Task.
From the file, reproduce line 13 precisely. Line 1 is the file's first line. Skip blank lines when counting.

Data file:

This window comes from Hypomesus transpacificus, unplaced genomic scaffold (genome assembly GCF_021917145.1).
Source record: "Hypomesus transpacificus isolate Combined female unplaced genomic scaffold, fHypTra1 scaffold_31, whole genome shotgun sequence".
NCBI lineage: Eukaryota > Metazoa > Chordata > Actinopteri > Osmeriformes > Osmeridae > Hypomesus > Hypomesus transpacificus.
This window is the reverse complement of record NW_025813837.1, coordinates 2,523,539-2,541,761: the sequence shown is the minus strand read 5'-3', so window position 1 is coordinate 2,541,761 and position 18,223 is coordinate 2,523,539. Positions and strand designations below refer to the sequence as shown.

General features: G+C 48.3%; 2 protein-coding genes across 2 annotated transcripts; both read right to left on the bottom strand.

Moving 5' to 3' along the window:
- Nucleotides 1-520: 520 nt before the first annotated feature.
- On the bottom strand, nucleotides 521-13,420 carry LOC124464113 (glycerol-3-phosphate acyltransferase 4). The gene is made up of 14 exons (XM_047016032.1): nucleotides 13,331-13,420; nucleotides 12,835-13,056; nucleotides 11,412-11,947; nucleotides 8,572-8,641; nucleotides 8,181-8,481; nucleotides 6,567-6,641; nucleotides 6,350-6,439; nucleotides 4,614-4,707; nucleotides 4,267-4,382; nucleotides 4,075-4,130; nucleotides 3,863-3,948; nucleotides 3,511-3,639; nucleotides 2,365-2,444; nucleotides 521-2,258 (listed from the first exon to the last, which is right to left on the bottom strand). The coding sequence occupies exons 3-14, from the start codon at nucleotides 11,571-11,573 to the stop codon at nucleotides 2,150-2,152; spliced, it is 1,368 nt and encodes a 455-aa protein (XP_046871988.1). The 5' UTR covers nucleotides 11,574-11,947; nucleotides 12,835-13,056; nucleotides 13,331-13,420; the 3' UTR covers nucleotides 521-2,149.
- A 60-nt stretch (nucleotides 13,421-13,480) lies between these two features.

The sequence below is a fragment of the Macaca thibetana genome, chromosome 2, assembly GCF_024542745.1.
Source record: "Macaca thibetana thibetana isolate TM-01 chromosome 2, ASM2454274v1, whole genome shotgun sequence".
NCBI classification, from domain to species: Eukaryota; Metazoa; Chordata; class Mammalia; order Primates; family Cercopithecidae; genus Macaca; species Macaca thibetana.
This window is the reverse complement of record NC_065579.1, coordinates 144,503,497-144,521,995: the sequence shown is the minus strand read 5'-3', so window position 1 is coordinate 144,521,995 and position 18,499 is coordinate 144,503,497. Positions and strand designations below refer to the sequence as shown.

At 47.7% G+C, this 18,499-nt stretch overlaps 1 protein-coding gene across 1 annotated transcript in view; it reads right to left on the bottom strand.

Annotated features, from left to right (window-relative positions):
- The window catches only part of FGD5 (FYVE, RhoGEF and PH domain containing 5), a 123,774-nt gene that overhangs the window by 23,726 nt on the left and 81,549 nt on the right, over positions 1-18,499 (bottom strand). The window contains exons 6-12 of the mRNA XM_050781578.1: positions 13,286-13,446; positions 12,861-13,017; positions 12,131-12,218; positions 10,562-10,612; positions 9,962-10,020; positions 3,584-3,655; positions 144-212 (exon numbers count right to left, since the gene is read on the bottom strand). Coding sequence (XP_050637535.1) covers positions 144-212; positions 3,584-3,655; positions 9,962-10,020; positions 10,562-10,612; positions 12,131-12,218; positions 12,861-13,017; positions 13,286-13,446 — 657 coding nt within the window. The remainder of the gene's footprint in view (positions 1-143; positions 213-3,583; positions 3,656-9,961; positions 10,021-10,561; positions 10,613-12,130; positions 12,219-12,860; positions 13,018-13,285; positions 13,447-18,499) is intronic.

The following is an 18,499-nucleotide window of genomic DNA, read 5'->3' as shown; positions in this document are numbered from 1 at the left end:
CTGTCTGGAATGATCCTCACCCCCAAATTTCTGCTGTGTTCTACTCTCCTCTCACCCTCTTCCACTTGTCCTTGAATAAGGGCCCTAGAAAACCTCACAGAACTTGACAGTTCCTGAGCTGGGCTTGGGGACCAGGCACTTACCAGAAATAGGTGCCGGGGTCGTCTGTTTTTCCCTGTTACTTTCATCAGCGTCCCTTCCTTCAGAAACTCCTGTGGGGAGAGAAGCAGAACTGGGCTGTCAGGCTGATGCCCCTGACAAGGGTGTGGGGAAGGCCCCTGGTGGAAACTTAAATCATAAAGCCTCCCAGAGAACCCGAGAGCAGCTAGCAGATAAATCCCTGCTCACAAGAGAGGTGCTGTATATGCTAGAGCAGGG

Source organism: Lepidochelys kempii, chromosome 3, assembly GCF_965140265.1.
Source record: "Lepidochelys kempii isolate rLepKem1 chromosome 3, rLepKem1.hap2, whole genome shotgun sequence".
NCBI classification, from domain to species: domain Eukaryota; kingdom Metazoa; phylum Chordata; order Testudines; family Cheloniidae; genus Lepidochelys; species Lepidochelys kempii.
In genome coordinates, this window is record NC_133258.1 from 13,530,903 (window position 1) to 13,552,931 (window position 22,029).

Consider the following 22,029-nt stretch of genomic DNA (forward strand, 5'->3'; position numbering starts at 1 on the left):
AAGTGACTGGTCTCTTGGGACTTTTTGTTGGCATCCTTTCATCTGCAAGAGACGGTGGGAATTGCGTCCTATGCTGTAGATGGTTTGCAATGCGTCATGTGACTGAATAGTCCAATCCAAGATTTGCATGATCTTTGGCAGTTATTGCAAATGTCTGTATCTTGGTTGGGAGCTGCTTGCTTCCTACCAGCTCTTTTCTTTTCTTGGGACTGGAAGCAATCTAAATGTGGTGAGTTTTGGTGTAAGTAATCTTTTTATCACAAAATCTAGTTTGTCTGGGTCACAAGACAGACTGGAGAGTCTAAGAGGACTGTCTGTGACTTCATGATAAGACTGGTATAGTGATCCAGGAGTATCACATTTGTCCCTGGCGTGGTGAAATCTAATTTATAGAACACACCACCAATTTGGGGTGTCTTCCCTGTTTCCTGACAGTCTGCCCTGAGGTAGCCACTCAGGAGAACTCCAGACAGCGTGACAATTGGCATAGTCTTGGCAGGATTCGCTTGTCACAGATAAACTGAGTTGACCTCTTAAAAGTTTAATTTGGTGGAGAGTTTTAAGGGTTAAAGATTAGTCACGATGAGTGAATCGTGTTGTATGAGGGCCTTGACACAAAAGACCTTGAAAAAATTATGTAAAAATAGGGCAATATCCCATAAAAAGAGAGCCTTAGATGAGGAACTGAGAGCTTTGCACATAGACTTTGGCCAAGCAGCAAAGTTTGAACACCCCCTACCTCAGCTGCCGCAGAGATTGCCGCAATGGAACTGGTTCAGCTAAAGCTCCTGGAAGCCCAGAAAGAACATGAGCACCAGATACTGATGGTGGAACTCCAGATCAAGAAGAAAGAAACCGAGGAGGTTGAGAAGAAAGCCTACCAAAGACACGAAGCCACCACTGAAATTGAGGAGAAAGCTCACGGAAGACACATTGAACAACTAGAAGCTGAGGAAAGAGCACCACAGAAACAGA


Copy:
This window is the reverse complement of record NC_065579.1, coordinates 144,503,497-144,521,995: the sequence shown is the minus strand read 5'-3', so window position 1 is coordinate 144,521,995 and position 18,499 is coordinate 144,503,497. Positions and strand designations below refer to the sequence as shown.